Former skater strikes a pose on runway

Analeigh aims to be "America's Next Top Model"

Analeigh loved figure skating but is now very excited about <i>America's Next Top Model</i>.
Analeigh loved figure skating but is now very excited about America's Next Top Model. (Jim DeYonker /The CW. © 2008 The CW Network LLC. All Rights Reserved)


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By Lois Elfman, special to
(09/11/2008) - The promos for Season 11 of America's Next Top Model, the deliciously snarky and campy Tyra Banks' competition for the best young Glamazon, promised a former figure skater would be among the contestants. Of course, the suspicious mind of one intrepid reporter caused her to doubt the skater had any real ice cred. Turns out she does. Analeigh (no last names allowed for the contestants), a 19-year-old student from Sacramento, Calif., has actually competed at the national level. Shortly after the first episode of the season aired, she graciously answered some icy questions. Please tell us about your skating background.
Analeigh: Where to even begin? I grew up in Minnesota, where taking ice skating lessons was as common as learning how to swim. I started when I was only 2 1/2, and from there I became involved in the Lake Minnetonka Figure Skating synchronized team and started competing individually at 7 years old. At 8, my family moved to Sacramento, Calif., where ice skating is a foreign and rare sport.

For a few years, my mother -- the woman is Super Mom -- dedicated her hours to driving my sister and me all over Northern California, training at different ice rinks. I competed in four [U.S.] Synchronized Skating [Championships] -- at novice and junior. But I wanted to be more competitive, so I began pair skating. By this time, I was home schooled and spent the majority of days training. My pair partner and I became two-time regional champions and competed at the [U.S.] Junior [Figure Skating Championships] twice. In 2001, we came in seventh in juvenile pairs.

Once my height skyrocketed and I could no longer compete in pairs, I focused on singles, even living with my coach, who became my second mother and best friend. As much as I loved artistic competition, my jumping ability was not so hot. I tested up to my senior moves-in-the-field, to my novice freestyle, through my novice pair and my bronze dance.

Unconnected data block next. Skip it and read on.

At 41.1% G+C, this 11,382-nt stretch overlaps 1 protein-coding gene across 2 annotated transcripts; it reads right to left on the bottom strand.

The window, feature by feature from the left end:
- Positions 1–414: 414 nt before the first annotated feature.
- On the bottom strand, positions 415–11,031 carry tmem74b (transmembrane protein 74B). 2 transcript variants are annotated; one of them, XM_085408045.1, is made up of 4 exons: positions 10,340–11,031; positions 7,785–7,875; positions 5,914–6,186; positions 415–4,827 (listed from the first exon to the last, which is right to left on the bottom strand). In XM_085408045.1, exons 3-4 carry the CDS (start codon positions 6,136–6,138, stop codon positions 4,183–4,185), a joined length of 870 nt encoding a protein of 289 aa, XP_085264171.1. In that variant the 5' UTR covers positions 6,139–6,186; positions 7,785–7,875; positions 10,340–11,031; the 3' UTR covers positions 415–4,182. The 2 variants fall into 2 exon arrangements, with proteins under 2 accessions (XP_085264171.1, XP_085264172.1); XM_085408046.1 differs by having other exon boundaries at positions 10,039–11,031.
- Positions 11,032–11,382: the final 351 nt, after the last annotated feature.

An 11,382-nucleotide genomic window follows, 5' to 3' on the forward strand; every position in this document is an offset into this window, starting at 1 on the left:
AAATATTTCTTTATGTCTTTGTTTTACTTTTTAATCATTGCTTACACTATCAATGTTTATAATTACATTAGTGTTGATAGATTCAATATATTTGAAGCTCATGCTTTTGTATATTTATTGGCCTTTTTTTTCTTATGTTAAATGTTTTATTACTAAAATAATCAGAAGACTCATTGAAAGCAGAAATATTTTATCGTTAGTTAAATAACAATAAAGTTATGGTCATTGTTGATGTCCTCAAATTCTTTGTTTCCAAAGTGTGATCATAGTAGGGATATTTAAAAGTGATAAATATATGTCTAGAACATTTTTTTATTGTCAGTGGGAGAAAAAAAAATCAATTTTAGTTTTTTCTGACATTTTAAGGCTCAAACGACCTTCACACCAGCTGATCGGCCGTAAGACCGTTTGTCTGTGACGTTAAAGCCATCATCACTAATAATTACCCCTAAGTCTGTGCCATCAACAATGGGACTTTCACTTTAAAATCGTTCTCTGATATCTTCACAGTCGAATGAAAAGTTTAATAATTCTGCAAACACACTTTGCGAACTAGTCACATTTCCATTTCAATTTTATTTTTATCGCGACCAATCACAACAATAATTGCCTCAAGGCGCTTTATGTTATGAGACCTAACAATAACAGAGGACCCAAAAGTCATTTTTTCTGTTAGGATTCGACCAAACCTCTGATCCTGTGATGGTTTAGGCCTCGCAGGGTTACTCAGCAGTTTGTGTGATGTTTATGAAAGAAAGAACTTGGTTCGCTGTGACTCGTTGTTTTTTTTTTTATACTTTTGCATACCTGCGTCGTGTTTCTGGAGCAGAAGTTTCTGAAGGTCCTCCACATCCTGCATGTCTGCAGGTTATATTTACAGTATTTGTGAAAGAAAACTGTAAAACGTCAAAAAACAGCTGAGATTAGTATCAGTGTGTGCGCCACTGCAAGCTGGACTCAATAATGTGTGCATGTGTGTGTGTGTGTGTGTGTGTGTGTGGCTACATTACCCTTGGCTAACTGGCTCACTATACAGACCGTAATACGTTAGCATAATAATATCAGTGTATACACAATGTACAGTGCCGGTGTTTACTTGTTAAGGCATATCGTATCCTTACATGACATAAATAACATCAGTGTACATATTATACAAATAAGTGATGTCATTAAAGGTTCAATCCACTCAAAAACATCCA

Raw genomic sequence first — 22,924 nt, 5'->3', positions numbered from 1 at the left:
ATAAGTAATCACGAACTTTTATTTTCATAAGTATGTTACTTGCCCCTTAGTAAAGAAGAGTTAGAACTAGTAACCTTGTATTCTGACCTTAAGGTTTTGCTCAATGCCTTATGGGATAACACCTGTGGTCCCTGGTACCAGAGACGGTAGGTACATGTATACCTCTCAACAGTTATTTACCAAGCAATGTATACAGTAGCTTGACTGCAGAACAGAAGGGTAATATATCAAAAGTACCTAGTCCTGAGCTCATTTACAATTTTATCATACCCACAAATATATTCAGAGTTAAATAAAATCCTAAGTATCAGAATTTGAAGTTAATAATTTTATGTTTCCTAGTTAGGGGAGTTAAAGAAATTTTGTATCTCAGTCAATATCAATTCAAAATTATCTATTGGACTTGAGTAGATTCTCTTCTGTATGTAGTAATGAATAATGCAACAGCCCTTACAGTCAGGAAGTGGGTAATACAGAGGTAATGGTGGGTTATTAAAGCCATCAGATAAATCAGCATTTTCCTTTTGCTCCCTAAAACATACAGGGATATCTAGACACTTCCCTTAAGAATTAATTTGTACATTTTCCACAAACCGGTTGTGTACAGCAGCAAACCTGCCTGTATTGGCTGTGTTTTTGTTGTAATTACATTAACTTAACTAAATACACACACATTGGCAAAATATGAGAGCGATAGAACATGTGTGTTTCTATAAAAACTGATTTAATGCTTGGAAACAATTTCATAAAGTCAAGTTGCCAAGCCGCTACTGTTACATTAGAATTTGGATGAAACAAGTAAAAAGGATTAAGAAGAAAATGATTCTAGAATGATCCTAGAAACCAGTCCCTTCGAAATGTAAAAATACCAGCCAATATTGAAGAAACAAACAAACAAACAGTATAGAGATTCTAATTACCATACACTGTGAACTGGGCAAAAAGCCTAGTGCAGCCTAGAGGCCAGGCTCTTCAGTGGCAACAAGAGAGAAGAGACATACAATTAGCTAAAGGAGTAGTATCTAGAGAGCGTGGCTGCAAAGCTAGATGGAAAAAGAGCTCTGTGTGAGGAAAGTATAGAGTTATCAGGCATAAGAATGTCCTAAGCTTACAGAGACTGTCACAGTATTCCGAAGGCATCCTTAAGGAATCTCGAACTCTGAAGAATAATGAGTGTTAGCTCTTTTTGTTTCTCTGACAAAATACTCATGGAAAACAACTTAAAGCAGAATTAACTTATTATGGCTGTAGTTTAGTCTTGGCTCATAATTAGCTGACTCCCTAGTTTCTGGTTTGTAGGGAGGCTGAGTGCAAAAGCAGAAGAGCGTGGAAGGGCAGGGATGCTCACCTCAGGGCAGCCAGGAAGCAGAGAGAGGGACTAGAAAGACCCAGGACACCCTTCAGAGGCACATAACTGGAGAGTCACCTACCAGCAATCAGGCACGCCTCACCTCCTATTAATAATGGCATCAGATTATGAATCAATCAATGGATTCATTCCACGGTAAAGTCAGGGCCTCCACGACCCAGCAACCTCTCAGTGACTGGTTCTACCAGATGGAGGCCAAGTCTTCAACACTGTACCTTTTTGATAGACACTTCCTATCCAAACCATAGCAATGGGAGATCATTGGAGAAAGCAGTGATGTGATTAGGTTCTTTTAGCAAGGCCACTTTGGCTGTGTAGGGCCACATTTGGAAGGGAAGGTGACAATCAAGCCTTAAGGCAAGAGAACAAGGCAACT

When I was 16, I decided I wanted to attempt a "normal" teenage experience and retired from competing. However, I did continue to skate in charity ice shows for AIDS foundations. Now, since I've been living in L.A, I skate from time to time recreationally. It's in my heart and always will be. My soul belongs to the ice. Who was your coach?
Analeigh: I had so many coaches! There were choreographers, dance coaches, moves coaches, jump, spin, off-ice, etc. My pair coaches were Elena Leonova and Andrei Khvalko (two-time world professional pair champions). However, my primary coach for most of my skating career was Juliana Kenny. She was my second mother and best friend, and she inspired me everyday to keep pushing!

I did the national competitions, but my favorite competitions were during the "offseason," when artistic competitions went on. I loved the dramatic category. When I competed in artistic, I could just lose myself in the music and choreography. You are model height (5'9"), so you were probably quite tall for skating. How did you incorporate your height into your skating?
Analeigh: Haha, not easily! When I fell -- and I fell a lot -- I had a long way to fall! My coach used to call me Bambi because I have these long, clumsy limbs and big eyes, like Bambi. My height added some grace into my skating -- I was great at long lines -- but for jumping and pairs it was quite difficult to manage. I may be one of the tallest pair skaters yet! At what age did you start modeling?
Analeigh: I began modeling around 17, but there wasn't much to do in Sacramento. When I got down to L.A., I started trying it more. People in the modeling industry, like the makeup artists and the stylists and hair dressers, remind me of people in skating, so it was comforting to be around. Do you feel your training and discipline as a skater helped you in modeling?